Repo rate holds steady for 5th consecutive MPC meeting

Dr Andrew Golding, chief executive of the Pam Golding Property group

Today’s announcement by the Monetary Policy Committee (MPC) that the repo rate would remain unchanged at 8.25% – meaning that the prime rate holds steady at 11.75% – was disappointing for consumers with significant borrowings, including those with existing mortgages as well as first-time home buyers, says Dr Andrew Golding, chief executive of the Pam Golding Property group.

With inflation at a four-month high, rising to 5.6% in February from 5.3% in January 2024, this is the fifth consecutive MPC meeting where the repo rate has remained stable.

Says Dr Golding: “Although the resilience of the residential property market continues to shine through despite the current weak economy and financial pressures faced by consumers, with FNB and Pam Golding Properties’ own data reflecting that buying activity has trended higher in recent months, some respite in the form of a reduction in the interest rate would have gone a long way to bolster confidence and sentiment in the market.

“According to FNB’s estate agency survey, increased housing market activity saw time on the market improve from 11 weeks and four days in Q4 2023 to 10 weeks and six days in Q1 2024, led by the Western Cape, where time on the market fell to seven weeks and one day, while Gauteng also registered an improvement.

SOURCE: FNB Estate Agent Survey Q1 2024

“And despite slowing during the past year, relocation or semigration has remained elevated, rising from 11% in Q4 2023 to 13% in Q1 2024 – seen against the long-term average of 9% since the pandemic.

“With a weak economy and the uncertainty ahead of the general elections, it is currently a challenging environment for the housing market – which is awaiting interest rate relief. Nonetheless, life goes on – children need to go to school, couples marry and people accept jobs in new locations – all of which translates into property-related decisions, which include returning expats. We are also seeing renewed interest from international buyers, which incorporates those from the rest of Africa.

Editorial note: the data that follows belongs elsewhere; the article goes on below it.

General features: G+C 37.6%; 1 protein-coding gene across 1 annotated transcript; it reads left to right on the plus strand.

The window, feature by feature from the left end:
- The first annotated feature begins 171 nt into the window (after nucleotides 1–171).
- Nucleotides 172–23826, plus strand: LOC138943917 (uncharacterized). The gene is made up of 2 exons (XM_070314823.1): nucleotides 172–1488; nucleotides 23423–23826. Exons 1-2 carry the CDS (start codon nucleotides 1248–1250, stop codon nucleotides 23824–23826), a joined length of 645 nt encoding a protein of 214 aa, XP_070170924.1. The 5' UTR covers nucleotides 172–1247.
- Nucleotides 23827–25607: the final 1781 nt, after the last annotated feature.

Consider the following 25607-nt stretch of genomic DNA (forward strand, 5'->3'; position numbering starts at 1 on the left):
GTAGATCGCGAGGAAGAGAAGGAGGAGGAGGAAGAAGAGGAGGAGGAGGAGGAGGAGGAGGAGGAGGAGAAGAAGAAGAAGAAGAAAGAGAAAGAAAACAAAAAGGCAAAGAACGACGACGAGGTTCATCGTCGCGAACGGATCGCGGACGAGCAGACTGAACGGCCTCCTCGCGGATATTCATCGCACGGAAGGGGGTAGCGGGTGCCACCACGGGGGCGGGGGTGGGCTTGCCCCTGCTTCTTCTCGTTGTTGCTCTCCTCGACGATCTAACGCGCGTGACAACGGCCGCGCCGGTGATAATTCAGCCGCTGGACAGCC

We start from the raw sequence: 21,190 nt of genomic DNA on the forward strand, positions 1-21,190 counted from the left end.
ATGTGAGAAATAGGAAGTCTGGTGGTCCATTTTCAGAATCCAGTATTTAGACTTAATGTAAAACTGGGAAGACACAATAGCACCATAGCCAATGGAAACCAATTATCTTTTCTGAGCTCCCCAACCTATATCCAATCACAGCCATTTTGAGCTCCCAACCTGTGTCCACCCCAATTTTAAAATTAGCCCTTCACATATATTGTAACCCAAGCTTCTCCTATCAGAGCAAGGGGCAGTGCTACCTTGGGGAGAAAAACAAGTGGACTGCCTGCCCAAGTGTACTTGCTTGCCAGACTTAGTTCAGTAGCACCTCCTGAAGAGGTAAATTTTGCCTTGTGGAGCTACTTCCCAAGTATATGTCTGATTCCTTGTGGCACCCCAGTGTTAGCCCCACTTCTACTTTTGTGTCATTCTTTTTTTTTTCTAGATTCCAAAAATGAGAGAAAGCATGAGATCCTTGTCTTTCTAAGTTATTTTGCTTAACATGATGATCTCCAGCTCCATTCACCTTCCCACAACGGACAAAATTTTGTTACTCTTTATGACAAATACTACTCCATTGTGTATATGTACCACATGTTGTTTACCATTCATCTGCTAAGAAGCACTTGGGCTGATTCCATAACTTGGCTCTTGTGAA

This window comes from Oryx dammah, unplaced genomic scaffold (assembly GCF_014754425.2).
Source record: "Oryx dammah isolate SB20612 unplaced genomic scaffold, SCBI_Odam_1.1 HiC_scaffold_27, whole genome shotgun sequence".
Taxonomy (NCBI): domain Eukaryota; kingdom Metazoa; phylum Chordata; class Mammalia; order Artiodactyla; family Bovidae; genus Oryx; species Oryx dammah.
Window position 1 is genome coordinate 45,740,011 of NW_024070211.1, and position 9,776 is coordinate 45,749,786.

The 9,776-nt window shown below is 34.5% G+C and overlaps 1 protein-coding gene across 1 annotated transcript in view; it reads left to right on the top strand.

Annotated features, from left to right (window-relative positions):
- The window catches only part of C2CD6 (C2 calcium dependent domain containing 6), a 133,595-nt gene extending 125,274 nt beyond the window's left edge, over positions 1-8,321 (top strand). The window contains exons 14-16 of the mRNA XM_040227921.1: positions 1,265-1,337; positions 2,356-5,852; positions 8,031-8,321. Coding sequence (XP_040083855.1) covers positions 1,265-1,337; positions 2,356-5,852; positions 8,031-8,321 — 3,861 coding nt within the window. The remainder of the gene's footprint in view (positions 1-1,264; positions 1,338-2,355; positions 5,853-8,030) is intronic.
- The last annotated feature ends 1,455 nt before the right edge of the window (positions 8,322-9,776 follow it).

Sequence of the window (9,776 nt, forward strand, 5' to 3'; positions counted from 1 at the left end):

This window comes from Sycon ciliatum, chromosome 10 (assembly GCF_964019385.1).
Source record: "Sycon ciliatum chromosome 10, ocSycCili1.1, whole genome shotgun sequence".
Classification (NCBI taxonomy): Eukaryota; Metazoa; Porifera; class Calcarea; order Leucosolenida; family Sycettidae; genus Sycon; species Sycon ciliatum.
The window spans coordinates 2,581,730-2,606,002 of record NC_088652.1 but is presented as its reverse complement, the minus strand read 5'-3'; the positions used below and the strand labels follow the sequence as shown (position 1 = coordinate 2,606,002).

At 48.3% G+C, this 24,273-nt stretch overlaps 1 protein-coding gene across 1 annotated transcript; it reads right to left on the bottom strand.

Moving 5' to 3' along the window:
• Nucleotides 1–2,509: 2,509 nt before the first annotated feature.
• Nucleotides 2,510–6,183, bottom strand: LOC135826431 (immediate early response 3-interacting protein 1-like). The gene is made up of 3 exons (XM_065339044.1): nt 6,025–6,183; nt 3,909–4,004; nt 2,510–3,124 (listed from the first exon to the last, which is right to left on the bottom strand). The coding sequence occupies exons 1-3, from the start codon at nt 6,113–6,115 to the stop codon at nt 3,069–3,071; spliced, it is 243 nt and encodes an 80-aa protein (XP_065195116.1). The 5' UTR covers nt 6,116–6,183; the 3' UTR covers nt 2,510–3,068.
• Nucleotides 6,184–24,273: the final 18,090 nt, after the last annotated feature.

“Positively, market commentators are still anticipating that interest rates are likely to begin to decline later this year, providing a boost in confidence and general market sentiment. This provides comfort for those who can afford to purchase a home in the current environment, particularly as there are still value-for-money opportunities in many areas around the country. However, the market is not a one-size-fits-all situation but rather based on specific and particular supply and demand factors in almost every area and suburb across all regions. Certainly, there is a strong appetite for investment property – particularly in the Western Cape – showing a continued belief in the value of property investment.

“The recent interest rate hiking cycle – which began in November 2021 and ended in May 2023 and resulted in 475bps of rate hikes, was aimed both at normalising interest rates – which had been slashed to historic lows during the pandemic – and at containing the inflationary pressures unleashed first by the pandemic (notably supply chain disruptions) and then by assorted other factors including the war in Ukraine coupled with the disruption this caused to food and energy markets.

“While the rate hikes have been successful in bringing inflation down from post-pandemic highs, a consistent message from central bankers – including both the Fed and our own Reserve Bank – has been that there is little point in easing interest rates before inflation has been successfully contained.

“The Governor of the Reserve Bank has stated that the Bank would like to see inflation settle around the inflation target mid-point (4.5%) before the MPC starts cutting interest rates. Unfortunately, the most recent local inflation rate surprised on the upside at 5.6% in February – close to the upper inflation target limit of 6% and a four-month high. This reading reflects higher fuel prices and a steep increase in the cost of medical aid, which is surveyed twice a year. Of particular concern is that core inflation – excluding food, non-alcoholic beverages, fuel and energy prices – also rose by more than expected and increased to 5%, up from 4.5% in previous months. Core inflation is a measure of underlying inflationary pressures in the economy and is thus closely monitored by the MPC.”

Concludes Dr Golding: “With US interest rates remaining higher for longer, the dollar is likely to remain stronger and hence the Rand may well remain under pressure. This means the Fed’s decisions are of key interest to the local MPC, as the Rand plays a critical role in the local inflation outlook.”

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Posted by The Know - Pam Golding Properties